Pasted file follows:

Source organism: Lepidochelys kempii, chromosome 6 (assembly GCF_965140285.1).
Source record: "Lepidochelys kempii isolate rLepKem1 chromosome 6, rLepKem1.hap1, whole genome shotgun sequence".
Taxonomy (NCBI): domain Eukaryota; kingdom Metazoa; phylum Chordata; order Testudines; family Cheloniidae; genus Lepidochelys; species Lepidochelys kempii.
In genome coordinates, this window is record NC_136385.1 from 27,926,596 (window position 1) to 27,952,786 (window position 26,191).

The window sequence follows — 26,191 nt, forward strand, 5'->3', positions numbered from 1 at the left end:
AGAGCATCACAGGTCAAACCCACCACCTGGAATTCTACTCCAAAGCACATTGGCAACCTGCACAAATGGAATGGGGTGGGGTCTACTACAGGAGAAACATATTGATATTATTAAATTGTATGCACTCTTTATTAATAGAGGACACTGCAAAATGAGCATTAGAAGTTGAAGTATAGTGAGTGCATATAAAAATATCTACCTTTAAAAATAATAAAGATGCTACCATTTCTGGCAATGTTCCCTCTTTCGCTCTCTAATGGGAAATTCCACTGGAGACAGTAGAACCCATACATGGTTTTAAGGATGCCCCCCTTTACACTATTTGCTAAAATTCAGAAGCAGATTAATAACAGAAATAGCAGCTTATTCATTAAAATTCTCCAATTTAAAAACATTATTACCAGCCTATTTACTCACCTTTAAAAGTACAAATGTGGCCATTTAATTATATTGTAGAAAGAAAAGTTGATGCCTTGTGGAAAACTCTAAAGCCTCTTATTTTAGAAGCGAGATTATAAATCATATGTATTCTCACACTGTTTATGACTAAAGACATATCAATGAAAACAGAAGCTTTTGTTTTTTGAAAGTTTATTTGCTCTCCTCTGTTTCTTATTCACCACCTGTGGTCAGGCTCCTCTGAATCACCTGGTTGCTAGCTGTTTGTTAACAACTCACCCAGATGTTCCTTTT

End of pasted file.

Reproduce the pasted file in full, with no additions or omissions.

Source organism: Lepidochelys kempii, chromosome 6 (assembly GCF_965140285.1).
Source record: "Lepidochelys kempii isolate rLepKem1 chromosome 6, rLepKem1.hap1, whole genome shotgun sequence".
Taxonomy (NCBI): domain Eukaryota; kingdom Metazoa; phylum Chordata; order Testudines; family Cheloniidae; genus Lepidochelys; species Lepidochelys kempii.
In genome coordinates, this window is record NC_136385.1 from 27,926,596 (window position 1) to 27,952,786 (window position 26,191).

The window sequence follows — 26,191 nt, forward strand, 5'->3', positions numbered from 1 at the left end:
AGAGCATCACAGGTCAAACCCACCACCTGGAATTCTACTCCAAAGCACATTGGCAACCTGCACAAATGGAATGGGGTGGGGTCTACTACAGGAGAAACATATTGATATTATTAAATTGTATGCACTCTTTATTAATAGAGGACACTGCAAAATGAGCATTAGAAGTTGAAGTATAGTGAGTGCATATAAAAATATCTACCTTTAAAAATAATAAAGATGCTACCATTTCTGGCAATGTTCCCTCTTTCGCTCTCTAATGGGAAATTCCACTGGAGACAGTAGAACCCATACATGGTTTTAAGGATGCCCCCCTTTACACTATTTGCTAAAATTCAGAAGCAGATTAATAACAGAAATAGCAGCTTATTCATTAAAATTCTCCAATTTAAAAACATTATTACCAGCCTATTTACTCACCTTTAAAAGTACAAATGTGGCCATTTAATTATATTGTAGAAAGAAAAGTTGATGCCTTGTGGAAAACTCTAAAGCCTCTTATTTTAGAAGCGAGATTATAAATCATATGTATTCTCACACTGTTTATGACTAAAGACATATCAATGAAAACAGAAGCTTTTGTTTTTTGAAAGTTTATTTGCTCTCCTCTGTTTCTTATTCACCACCTGTGGTCAGGCTCCTCTGAATCACCTGGTTGCTAGCTGTTTGTTAACAACTCACCCAGATGTTCCTTTT